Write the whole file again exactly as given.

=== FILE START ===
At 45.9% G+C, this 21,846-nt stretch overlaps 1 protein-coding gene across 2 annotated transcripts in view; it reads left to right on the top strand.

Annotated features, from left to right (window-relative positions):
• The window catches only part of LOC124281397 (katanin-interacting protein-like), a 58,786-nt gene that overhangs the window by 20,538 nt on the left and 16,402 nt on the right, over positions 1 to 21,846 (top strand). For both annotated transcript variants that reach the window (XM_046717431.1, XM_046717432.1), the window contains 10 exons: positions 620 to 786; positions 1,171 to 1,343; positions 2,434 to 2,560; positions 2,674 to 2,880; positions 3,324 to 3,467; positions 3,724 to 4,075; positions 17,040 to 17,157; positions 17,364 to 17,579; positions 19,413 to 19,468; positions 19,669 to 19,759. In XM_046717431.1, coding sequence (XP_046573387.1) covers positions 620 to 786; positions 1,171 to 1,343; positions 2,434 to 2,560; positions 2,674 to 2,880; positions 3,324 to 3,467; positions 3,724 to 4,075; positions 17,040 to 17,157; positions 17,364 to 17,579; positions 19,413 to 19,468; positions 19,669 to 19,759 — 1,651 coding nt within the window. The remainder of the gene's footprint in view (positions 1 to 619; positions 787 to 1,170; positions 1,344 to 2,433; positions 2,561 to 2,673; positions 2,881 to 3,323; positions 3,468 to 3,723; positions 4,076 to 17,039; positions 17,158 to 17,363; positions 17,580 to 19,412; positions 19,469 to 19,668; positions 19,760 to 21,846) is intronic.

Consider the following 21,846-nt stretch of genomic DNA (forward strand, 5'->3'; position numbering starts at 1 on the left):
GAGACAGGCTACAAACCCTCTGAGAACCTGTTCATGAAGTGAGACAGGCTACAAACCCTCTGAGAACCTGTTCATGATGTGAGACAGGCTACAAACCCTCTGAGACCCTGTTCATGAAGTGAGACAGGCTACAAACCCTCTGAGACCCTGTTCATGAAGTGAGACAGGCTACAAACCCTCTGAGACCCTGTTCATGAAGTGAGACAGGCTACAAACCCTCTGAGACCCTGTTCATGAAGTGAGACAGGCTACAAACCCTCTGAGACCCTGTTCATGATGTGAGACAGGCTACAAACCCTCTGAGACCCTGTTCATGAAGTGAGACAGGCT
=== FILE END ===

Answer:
At 45.9% G+C, this 21,846-nt stretch overlaps 1 protein-coding gene across 2 annotated transcripts in view; it reads left to right on the top strand.

Annotated features, from left to right (window-relative positions):
• The window catches only part of LOC124281397 (katanin-interacting protein-like), a 58,786-nt gene that overhangs the window by 20,538 nt on the left and 16,402 nt on the right, over positions 1 to 21,846 (top strand). For both annotated transcript variants that reach the window (XM_046717431.1, XM_046717432.1), the window contains 10 exons: positions 620 to 786; positions 1,171 to 1,343; positions 2,434 to 2,560; positions 2,674 to 2,880; positions 3,324 to 3,467; positions 3,724 to 4,075; positions 17,040 to 17,157; positions 17,364 to 17,579; positions 19,413 to 19,468; positions 19,669 to 19,759. In XM_046717431.1, coding sequence (XP_046573387.1) covers positions 620 to 786; positions 1,171 to 1,343; positions 2,434 to 2,560; positions 2,674 to 2,880; positions 3,324 to 3,467; positions 3,724 to 4,075; positions 17,040 to 17,157; positions 17,364 to 17,579; positions 19,413 to 19,468; positions 19,669 to 19,759 — 1,651 coding nt within the window. The remainder of the gene's footprint in view (positions 1 to 619; positions 787 to 1,170; positions 1,344 to 2,433; positions 2,561 to 2,673; positions 2,881 to 3,323; positions 3,468 to 3,723; positions 4,076 to 17,039; positions 17,158 to 17,363; positions 17,580 to 19,412; positions 19,469 to 19,668; positions 19,760 to 21,846) is intronic.

Consider the following 21,846-nt stretch of genomic DNA (forward strand, 5'->3'; position numbering starts at 1 on the left):
GAGACAGGCTACAAACCCTCTGAGAACCTGTTCATGAAGTGAGACAGGCTACAAACCCTCTGAGAACCTGTTCATGATGTGAGACAGGCTACAAACCCTCTGAGACCCTGTTCATGAAGTGAGACAGGCTACAAACCCTCTGAGACCCTGTTCATGAAGTGAGACAGGCTACAAACCCTCTGAGACCCTGTTCATGAAGTGAGACAGGCTACAAACCCTCTGAGACCCTGTTCATGAAGTGAGACAGGCTACAAACCCTCTGAGACCCTGTTCATGATGTGAGACAGGCTACAAACCCTCTGAGACCCTGTTCATGAAGTGAGACAGGCT